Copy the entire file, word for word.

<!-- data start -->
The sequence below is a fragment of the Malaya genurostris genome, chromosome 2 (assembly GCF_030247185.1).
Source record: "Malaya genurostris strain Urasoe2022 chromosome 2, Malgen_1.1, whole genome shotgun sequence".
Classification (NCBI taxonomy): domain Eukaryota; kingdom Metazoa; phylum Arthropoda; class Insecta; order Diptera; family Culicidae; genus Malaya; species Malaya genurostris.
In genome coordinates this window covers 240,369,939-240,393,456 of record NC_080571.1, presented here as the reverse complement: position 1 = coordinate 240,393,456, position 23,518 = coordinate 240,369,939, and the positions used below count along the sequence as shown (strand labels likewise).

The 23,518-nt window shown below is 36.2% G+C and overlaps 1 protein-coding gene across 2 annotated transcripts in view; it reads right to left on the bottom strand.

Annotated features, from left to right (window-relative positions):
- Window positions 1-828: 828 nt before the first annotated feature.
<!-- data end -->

The sequence below is a fragment of the Malaya genurostris genome, chromosome 2 (assembly GCF_030247185.1).
Source record: "Malaya genurostris strain Urasoe2022 chromosome 2, Malgen_1.1, whole genome shotgun sequence".
Classification (NCBI taxonomy): domain Eukaryota; kingdom Metazoa; phylum Arthropoda; class Insecta; order Diptera; family Culicidae; genus Malaya; species Malaya genurostris.
In genome coordinates this window covers 240,369,939-240,393,456 of record NC_080571.1, presented here as the reverse complement: position 1 = coordinate 240,393,456, position 23,518 = coordinate 240,369,939, and the positions used below count along the sequence as shown (strand labels likewise).

The 23,518-nt window shown below is 36.2% G+C and overlaps 1 protein-coding gene across 2 annotated transcripts in view; it reads right to left on the bottom strand.

Annotated features, from left to right (window-relative positions):
- Window positions 1-828: 828 nt before the first annotated feature.